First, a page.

I consider myself a low tenor or high baritone because I can belt so high, but I have a lower range (down to F2 on a really good day, but normally G#2) which makes me worry that I'm straining myself too much. I'm only 16, but my voice is pretty through with changing as far as pitch I think.


These two stood out to me. First of all, there shouldn't be a "tightening" in your throat when you try to hit higher notes. That's what's leading to your fatigue. While the vibration does start in your vocal chords, the sound production is in your head and your chest, and that's what you should be focusing on when you're trying to get those notes. Try creating more space in your mouth by raising your soft palate (the top of your mouth in back that isn't bone). Think about the way the back of your mouth/top of your throat reacts when yawning, and try to feel that.

The second thing is that your voice never really stops changing. You're right in the middle of it, and even though your speaking voice may be more settled, your singing voice is going to be shifting until your mid 20s (most male opera singers, for example, only start really getting great roles in their late 20s/early 30s). So don't be surprised if you can hit something today you couldn't hit six months ago, or vice versa.

Also, I second the whole warming up/practicing/maybe taking lessons thing. Singing is about training muscles to do what you want them to do, so it's very similar to a sport. Treat it that way, and think about how you can exercise regularly to stay in shape.

Finally, if it feels bad, stop doing it. Good singers know when a song or role is not comfortable for them, and they will turn it down rather than risk vocal injury. See, for example, this article about Renee Fleming, one of the most famous opera singers in the world:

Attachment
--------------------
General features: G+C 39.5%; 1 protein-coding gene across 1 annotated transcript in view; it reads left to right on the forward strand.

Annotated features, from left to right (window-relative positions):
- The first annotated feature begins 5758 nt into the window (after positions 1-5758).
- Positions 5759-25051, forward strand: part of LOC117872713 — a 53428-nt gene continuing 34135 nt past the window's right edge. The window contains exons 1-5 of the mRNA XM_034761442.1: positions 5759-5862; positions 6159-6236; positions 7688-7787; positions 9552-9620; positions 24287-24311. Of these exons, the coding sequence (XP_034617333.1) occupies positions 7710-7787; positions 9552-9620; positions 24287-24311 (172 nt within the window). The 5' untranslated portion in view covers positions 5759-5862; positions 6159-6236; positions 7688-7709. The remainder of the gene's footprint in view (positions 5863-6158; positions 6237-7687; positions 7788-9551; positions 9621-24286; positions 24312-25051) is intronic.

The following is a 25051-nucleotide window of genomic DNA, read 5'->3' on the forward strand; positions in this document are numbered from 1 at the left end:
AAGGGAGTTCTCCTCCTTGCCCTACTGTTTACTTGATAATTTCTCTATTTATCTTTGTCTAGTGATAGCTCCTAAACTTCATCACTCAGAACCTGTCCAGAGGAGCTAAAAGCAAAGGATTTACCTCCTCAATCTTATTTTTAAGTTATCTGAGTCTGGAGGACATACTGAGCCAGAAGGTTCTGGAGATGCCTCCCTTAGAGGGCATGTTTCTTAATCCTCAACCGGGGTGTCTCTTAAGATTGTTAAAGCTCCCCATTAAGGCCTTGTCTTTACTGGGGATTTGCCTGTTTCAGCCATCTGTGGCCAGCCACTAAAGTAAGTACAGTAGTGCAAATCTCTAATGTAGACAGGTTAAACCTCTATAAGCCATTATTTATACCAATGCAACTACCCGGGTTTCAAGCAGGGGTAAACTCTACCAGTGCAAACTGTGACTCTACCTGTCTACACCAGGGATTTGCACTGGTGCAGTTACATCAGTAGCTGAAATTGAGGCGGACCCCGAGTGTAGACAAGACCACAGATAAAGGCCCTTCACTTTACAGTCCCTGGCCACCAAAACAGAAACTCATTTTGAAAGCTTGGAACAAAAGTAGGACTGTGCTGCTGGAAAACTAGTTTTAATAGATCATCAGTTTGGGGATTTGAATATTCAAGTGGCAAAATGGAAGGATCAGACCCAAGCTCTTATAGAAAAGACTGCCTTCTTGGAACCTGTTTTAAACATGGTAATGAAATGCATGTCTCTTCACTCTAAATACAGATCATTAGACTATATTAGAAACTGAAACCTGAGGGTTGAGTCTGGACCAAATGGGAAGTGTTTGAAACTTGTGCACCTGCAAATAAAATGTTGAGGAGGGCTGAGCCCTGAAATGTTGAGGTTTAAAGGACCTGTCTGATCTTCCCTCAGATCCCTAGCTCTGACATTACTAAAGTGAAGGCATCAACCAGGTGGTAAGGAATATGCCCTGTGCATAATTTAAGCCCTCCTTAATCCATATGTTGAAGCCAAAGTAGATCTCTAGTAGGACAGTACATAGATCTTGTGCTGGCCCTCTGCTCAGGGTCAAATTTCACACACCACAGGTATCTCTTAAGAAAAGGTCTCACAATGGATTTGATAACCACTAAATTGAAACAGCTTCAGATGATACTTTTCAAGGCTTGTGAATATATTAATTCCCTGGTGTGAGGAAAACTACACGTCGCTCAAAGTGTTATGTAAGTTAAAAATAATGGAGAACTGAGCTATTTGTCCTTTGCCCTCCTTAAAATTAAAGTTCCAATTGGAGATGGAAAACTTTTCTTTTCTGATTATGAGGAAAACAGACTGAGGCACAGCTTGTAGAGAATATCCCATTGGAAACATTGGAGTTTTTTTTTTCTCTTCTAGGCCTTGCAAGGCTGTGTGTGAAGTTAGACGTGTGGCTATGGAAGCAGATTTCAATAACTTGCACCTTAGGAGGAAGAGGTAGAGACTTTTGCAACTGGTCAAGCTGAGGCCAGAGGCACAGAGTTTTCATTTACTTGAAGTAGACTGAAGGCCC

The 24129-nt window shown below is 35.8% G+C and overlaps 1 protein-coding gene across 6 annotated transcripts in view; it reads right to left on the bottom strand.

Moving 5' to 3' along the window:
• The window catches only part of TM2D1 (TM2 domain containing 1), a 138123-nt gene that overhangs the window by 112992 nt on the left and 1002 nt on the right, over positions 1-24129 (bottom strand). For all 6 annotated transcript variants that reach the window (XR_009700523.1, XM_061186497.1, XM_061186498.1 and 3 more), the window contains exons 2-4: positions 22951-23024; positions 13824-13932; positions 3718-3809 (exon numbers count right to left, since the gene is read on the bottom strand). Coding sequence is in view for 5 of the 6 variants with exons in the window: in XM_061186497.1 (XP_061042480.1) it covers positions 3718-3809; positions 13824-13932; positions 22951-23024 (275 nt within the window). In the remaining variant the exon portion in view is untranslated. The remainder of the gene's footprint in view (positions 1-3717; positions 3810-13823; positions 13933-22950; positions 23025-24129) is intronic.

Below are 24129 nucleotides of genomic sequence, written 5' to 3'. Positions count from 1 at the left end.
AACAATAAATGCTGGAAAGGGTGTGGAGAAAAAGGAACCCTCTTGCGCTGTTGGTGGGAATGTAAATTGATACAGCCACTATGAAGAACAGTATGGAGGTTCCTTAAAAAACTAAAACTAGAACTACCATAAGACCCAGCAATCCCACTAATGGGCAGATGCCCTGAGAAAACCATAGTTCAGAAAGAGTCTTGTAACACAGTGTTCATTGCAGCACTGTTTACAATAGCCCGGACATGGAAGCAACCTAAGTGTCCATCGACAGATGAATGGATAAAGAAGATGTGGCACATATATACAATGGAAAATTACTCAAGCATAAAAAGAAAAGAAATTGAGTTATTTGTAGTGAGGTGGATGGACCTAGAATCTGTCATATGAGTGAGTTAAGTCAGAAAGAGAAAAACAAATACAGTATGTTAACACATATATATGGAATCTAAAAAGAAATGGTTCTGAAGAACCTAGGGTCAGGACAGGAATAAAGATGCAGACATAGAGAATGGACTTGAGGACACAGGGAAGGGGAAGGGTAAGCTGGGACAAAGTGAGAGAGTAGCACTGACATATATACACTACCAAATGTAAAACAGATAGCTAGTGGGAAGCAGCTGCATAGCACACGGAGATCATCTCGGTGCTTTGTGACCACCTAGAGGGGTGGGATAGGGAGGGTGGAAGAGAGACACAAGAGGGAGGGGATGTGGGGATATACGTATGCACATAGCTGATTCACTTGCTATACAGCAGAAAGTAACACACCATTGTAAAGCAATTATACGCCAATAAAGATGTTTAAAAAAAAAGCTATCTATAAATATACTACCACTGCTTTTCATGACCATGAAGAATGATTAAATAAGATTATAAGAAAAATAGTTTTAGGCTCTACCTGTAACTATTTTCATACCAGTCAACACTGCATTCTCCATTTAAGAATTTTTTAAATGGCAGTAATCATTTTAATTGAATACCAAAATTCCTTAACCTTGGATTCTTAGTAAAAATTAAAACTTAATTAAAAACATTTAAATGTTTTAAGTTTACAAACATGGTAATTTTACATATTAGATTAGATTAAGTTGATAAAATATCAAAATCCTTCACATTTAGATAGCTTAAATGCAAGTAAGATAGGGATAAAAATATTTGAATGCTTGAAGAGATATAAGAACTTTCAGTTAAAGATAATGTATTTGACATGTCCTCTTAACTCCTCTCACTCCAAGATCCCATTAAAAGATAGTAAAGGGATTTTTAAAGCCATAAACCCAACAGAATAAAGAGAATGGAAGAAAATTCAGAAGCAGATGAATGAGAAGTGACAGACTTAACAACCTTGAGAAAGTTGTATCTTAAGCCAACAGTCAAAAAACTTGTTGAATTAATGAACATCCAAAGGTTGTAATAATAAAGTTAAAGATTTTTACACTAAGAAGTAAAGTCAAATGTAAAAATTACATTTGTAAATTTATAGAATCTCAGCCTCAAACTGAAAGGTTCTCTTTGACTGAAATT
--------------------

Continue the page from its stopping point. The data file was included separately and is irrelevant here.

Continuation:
http://www.nytimes.com/2007/12/01/arts/music/01norm.html

She would have gotten six figures to do it, but she knew it was out of her reach, and no one blamed her. I've had problems with agreeing to do things that don't fit my voice, and I can tell you it's no fun. So make sure whatever you sing is comfortable, and there's no shame in saying no if it isn't.

Plainsong
11-16-2012, 05:39 AM
Didn't I already say all that? Inside smile, sing from the trunk, tightening is wrong, voice placement changes... I'm not trying to be rude, but sometimes on forums you get that feeling that you say something and no one read it.

JamieFromOntario
11-16-2012, 06:07 AM
Strengthening your abs can help with that.

Perhaps...

But, you must, must, must do lots of stretching if you're going to do ab exercising. There needs to be space in your lower trunk for diaphragm to move to. If you build giant abs, you lose space and thereby lung capacity.

I remember going to a vocal workshop where the teacher expressly advised against toning one's abs.


Otherwise, all of the other posters have given great advice. Beware of tightening up. The last thing you want is nodes, and tightening one's throat is the first step on that path.

Plainsong
11-18-2012, 12:22 PM
Yeah, my teacher advised against the same thing. I wish she wrote that book that she always planned to. :(


Perhaps...

But, you must, must, must do lots of stretching if you're going to do ab exercising. There needs to be space in your lower trunk for diaphragm to move to. If you build giant abs, you lose space and thereby lung capacity.

I remember going to a vocal workshop where the teacher expressly advised against toning one's abs.


Otherwise, all of the other posters have given great advice. Beware of tightening up. The last thing you want is nodes, and tightening one's throat is the first step on that path.

cheesegasuki
11-24-2012, 10:02 AM
Strengthening the midsection (as opposed to shaping your abs into a ripped six pack) also helps you maintain good posture and keeps you flexible. Most people will benefit from light ab exercises.